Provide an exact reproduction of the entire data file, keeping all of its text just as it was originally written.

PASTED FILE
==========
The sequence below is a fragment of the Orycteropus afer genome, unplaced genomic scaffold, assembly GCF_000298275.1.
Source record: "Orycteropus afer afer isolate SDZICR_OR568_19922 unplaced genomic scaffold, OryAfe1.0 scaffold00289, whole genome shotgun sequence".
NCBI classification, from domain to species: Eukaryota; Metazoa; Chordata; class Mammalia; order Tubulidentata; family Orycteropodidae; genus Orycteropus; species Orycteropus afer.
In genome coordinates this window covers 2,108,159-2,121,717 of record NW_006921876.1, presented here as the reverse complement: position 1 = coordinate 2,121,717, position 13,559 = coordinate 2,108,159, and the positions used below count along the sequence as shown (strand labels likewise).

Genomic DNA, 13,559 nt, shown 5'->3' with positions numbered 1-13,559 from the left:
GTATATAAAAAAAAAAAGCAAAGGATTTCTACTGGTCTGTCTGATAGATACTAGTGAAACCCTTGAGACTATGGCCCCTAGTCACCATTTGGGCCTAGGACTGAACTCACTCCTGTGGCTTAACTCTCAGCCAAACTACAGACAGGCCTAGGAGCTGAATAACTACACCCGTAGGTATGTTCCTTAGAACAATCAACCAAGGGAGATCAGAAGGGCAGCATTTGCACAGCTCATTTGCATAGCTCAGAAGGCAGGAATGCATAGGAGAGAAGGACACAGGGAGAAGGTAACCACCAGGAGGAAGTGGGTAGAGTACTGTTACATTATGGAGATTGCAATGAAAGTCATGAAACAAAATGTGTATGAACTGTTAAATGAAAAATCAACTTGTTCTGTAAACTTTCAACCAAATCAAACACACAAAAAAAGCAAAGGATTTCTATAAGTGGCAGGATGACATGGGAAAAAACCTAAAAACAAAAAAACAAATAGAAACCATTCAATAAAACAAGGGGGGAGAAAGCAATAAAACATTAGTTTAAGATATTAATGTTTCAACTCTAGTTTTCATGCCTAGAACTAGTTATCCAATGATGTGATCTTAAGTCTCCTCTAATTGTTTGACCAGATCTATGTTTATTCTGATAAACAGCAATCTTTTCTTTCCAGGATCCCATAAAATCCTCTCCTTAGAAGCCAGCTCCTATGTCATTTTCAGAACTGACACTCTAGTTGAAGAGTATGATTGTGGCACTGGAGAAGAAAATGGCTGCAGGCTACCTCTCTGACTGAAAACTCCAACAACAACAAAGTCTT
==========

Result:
The sequence below is a fragment of the Orycteropus afer genome, unplaced genomic scaffold, assembly GCF_000298275.1.
Source record: "Orycteropus afer afer isolate SDZICR_OR568_19922 unplaced genomic scaffold, OryAfe1.0 scaffold00289, whole genome shotgun sequence".
NCBI classification, from domain to species: Eukaryota; Metazoa; Chordata; class Mammalia; order Tubulidentata; family Orycteropodidae; genus Orycteropus; species Orycteropus afer.
In genome coordinates this window covers 2,108,159-2,121,717 of record NW_006921876.1, presented here as the reverse complement: position 1 = coordinate 2,121,717, position 13,559 = coordinate 2,108,159, and the positions used below count along the sequence as shown (strand labels likewise).

Genomic DNA, 13,559 nt, shown 5'->3' with positions numbered 1-13,559 from the left:
GTATATAAAAAAAAAAAGCAAAGGATTTCTACTGGTCTGTCTGATAGATACTAGTGAAACCCTTGAGACTATGGCCCCTAGTCACCATTTGGGCCTAGGACTGAACTCACTCCTGTGGCTTAACTCTCAGCCAAACTACAGACAGGCCTAGGAGCTGAATAACTACACCCGTAGGTATGTTCCTTAGAACAATCAACCAAGGGAGATCAGAAGGGCAGCATTTGCACAGCTCATTTGCATAGCTCAGAAGGCAGGAATGCATAGGAGAGAAGGACACAGGGAGAAGGTAACCACCAGGAGGAAGTGGGTAGAGTACTGTTACATTATGGAGATTGCAATGAAAGTCATGAAACAAAATGTGTATGAACTGTTAAATGAAAAATCAACTTGTTCTGTAAACTTTCAACCAAATCAAACACACAAAAAAAGCAAAGGATTTCTATAAGTGGCAGGATGACATGGGAAAAAACCTAAAAACAAAAAAACAAATAGAAACCATTCAATAAAACAAGGGGGGAGAAAGCAATAAAACATTAGTTTAAGATATTAATGTTTCAACTCTAGTTTTCATGCCTAGAACTAGTTATCCAATGATGTGATCTTAAGTCTCCTCTAATTGTTTGACCAGATCTATGTTTATTCTGATAAACAGCAATCTTTTCTTTCCAGGATCCCATAAAATCCTCTCCTTAGAAGCCAGCTCCTATGTCATTTTCAGAACTGACACTCTAGTTGAAGAGTATGATTGTGGCACTGGAGAAGAAAATGGCTGCAGGCTACCTCTCTGACTGAAAACTCCAACAACAACAAAGTCTT